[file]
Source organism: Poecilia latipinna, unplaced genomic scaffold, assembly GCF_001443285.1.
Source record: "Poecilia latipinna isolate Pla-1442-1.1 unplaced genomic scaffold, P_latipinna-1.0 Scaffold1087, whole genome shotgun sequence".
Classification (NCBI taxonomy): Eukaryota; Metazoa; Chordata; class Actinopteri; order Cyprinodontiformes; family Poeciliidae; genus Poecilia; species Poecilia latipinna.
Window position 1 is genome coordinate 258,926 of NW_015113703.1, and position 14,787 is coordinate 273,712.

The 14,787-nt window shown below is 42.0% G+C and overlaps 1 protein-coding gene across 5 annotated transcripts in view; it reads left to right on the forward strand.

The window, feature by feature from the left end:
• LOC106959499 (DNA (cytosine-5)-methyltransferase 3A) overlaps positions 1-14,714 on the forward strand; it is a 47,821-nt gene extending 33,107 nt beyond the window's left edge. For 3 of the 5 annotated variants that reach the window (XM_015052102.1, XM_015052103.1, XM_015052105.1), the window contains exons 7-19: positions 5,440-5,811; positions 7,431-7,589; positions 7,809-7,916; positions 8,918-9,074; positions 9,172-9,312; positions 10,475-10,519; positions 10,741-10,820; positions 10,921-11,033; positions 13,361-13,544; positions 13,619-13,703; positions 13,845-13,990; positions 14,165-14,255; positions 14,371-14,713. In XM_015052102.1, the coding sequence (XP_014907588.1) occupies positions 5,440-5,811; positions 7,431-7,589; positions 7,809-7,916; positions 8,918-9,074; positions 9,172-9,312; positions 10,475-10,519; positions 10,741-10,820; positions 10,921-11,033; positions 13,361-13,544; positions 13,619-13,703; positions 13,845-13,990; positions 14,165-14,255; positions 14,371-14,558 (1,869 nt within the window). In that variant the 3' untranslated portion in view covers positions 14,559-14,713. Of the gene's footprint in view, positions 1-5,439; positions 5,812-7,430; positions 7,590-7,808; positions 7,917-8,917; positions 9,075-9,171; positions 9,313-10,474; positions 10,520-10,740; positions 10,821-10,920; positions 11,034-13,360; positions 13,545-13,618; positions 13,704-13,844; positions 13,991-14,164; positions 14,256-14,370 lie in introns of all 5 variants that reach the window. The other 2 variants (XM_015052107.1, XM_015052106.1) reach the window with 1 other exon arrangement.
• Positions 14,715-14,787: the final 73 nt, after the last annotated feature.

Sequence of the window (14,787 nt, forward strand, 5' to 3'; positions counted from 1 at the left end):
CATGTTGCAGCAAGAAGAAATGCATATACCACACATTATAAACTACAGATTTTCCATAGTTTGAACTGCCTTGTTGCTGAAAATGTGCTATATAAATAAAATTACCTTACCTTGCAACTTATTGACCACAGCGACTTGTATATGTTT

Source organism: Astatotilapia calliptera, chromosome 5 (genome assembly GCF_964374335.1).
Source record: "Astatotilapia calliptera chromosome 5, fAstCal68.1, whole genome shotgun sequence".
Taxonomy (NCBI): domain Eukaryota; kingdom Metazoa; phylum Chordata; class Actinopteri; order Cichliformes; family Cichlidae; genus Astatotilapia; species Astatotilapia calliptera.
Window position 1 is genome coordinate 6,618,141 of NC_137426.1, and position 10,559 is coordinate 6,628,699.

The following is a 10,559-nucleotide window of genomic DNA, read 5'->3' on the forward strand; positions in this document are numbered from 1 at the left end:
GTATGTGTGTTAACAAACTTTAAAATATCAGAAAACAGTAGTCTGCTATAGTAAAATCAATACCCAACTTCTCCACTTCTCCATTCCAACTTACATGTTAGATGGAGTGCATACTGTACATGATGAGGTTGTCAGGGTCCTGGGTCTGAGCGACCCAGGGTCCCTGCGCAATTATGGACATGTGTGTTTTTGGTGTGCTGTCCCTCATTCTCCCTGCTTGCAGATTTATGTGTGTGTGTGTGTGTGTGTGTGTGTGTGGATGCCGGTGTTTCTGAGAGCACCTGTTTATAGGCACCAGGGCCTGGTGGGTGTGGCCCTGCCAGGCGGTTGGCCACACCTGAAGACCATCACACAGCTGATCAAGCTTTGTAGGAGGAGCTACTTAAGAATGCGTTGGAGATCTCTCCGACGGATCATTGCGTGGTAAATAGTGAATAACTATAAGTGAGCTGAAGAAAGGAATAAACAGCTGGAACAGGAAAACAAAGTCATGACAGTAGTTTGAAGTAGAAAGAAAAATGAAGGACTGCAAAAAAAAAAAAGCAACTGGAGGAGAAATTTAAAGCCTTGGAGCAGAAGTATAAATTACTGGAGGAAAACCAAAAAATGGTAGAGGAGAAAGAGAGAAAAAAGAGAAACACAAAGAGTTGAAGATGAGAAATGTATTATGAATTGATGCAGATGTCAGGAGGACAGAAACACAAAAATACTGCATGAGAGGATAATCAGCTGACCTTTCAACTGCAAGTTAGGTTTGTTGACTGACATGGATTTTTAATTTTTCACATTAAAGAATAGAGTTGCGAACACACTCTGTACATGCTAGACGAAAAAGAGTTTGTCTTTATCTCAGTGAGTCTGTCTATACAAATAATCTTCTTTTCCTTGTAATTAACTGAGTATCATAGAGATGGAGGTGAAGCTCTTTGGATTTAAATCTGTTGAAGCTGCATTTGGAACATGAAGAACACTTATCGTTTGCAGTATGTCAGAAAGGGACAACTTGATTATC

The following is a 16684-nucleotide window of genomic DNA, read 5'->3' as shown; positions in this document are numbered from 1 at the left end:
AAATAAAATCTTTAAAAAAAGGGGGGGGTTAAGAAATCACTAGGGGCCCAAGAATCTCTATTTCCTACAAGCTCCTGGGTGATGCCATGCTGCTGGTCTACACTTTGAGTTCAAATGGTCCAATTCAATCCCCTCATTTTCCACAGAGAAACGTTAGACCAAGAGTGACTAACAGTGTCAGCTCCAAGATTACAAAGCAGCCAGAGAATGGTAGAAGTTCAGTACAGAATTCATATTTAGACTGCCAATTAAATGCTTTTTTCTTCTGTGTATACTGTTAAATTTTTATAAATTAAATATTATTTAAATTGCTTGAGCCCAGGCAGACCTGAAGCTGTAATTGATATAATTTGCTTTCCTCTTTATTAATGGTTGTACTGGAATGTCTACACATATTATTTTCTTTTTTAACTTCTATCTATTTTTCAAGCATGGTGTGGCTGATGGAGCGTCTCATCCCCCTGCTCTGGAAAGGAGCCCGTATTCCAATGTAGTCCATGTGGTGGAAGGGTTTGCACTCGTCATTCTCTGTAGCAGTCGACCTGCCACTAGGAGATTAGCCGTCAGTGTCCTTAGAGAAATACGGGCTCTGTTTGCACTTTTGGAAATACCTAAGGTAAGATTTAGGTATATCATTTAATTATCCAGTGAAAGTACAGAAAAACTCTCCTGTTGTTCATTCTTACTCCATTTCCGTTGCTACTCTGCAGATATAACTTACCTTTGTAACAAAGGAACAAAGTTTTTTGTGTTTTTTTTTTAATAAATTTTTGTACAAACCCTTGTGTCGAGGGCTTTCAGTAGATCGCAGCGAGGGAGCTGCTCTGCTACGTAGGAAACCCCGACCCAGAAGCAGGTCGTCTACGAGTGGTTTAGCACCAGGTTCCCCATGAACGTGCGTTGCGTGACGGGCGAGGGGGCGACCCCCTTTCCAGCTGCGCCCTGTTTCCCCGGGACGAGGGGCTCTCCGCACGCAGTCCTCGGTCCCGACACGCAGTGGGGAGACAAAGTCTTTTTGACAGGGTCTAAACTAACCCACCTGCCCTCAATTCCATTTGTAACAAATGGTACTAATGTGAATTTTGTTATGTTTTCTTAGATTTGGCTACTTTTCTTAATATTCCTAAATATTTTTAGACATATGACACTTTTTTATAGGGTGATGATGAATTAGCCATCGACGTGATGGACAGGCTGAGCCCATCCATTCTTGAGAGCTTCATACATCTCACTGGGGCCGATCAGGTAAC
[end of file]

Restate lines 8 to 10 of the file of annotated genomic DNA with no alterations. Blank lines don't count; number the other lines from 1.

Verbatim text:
• Positions 14,715-14,787: the final 73 nt, after the last annotated feature.

Sequence of the window (14,787 nt, forward strand, 5' to 3'; positions counted from 1 at the left end):
CATGTTGCAGCAAGAAGAAATGCATATACCACACATTATAAACTACAGATTTTCCATAGTTTGAACTGCCTTGTTGCTGAAAATGTGCTATATAAATAAAATTACCTTACCTTGCAACTTATTGACCACAGCGACTTGTATATGTTT